Nevada has frequently ranked dead last in the nation for public education, so it’s no wonder that public schools, educational programs to meet student needs and the funding to support them are important topics during every session of the Nevada Legislature. This session, however, these issues are coming before legislators with perhaps greater immediacy than ever before—Nevada’s 17 school districts and various charter schools continue to struggle to meet their mandate to educate the state’s children amid the nearly year-long COVID-19 crisis.
Senate Education Committee focuses on testing, health planning
Students and teachers could soon get a break from some standardized tests and assessments if a bill that the Senate Education Committee approved by a unanimous, bipartisan vote keeps up momentum now that it’s been sent to the Assembly floor.
Senate Bill 83 was one of two bills heard in the Senate Education Committee on Wednesday. The bill would allow Nevada schools to take advantage of federal waivers on standardized testing and assessments. It would also allow the state to request other waivers as well as issue waivers of its own for assessments and tests over which it has authority.
The second bill, Senate Bill 36—which was heard but not passed back to the Assembly—would more closely tie school districts and health districts across the state by requiring that a health district board member or appointee be on each school districts’ emergency planning team. It would also require that school districts’ emergency plans include preparations for epidemics.
Existing law already requires that the board of trustees for each of Nevada’s 17 school districts as well as the governing body for each Nevada charter school have a committee to develop a plan to be used to respond to crises, emergencies or suicides. SB36 would amend current statutes to require that one member of each committee be affiliated with the district or county board of health. Senators on the Education Committee agreed to an amendment to clarify that these health district committee members need not be members of the board of health but can be appointed by the board of health.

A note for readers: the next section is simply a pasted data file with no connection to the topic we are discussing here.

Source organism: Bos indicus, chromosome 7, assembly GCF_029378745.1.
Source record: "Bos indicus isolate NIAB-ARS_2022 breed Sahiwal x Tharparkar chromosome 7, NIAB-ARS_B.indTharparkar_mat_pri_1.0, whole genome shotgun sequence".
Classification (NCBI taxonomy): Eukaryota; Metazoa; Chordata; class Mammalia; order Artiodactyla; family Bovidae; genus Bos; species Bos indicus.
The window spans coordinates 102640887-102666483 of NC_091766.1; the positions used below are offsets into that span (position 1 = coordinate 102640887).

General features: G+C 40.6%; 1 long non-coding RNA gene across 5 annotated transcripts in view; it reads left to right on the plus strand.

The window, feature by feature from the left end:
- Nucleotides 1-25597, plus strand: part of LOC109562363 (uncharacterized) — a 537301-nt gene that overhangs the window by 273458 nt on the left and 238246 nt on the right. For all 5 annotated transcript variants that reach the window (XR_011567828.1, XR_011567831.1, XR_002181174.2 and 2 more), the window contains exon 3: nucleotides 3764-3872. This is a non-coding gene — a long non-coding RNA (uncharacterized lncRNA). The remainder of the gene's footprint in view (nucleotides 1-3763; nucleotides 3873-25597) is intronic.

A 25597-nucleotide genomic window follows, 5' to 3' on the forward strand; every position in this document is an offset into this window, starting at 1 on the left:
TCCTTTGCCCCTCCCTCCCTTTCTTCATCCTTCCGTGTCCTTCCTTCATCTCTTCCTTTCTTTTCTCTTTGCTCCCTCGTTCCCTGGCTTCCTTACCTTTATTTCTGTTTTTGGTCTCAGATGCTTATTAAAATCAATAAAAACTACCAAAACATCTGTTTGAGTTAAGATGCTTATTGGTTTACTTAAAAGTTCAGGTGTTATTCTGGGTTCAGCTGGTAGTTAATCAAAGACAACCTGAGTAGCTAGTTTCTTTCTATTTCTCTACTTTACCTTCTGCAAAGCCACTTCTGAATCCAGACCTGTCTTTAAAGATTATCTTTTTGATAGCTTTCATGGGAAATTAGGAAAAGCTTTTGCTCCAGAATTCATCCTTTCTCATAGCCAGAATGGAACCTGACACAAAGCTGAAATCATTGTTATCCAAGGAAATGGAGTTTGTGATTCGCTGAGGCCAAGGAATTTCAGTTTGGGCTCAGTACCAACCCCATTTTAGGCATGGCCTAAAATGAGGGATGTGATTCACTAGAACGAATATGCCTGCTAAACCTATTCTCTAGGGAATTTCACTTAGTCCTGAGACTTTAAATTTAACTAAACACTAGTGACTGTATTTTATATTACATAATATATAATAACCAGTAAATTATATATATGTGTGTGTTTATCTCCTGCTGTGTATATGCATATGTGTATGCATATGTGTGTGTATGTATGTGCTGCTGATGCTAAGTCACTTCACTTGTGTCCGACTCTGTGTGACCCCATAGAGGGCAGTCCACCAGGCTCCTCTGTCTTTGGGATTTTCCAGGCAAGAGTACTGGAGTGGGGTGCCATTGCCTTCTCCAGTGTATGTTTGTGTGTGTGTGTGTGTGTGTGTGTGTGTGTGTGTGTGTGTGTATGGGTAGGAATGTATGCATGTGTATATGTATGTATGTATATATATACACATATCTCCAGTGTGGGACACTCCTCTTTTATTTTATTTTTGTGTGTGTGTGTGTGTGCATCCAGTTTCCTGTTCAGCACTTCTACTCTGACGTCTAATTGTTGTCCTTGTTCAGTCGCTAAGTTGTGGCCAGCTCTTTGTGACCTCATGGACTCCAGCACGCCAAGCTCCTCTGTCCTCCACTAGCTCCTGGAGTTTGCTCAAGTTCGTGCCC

Both bills received testimony in support from a broad array of groups, including from the Nevada Association of School Superintendents (NASS) and the Clark County Education Association. SB36 also received testimony in support from the Washoe County Health District and the Southern Nevada Health District and the Professional Firefighters of Nevada.
Brian Rippet, a science teacher of 21 years in Douglas County and President of the Nevada State Education Association, called in to give testimony in support of SB83. He told senators on the committee that spring has become known among teachers as “testing season” and pointed to the stress it normally causes to teachers and students even without the presence of a pandemic.
“The professional teachers in the classroom need trust, support and time to evaluate and plan for the success of their students,” he said. “Testing season consumes weeks of class time. The tests are scanned by machines out of state. They report vague results. And it’s often many months after the fact. This is hardly what our kids need at this time.”
No one called to provide testimony that was neutral or in opposition of either bill, and SB83 will be among the first bills to move from one chamber of the Legislature to the other. It could be read on the Assembly floor as early as Monday. The bill is one of more than a dozen education-related measures likely to be discussed during the session.
Assembly Education Committee hears from school district leaders
On Thursday, the Assembly Committee on Education heard from school district superintendents representing NASS, as well as individual reports from the superintendents of Clark, Washoe, and Pershing counties and the Nevada State Public School Charter.
Three school superintendents—Summer Stephens of Churchill County, Dave Jensen of Humboldt County and Wayne Workman of Lyon County—gave a presentation to committee members concerning the biennial iNVest document. Since 2003, NASS has produced an iNVest document laying out school district priorities and presented it at each session of the legislature. The goal of the document is to inform legislators of “what is needed to improve student achievement” in the state.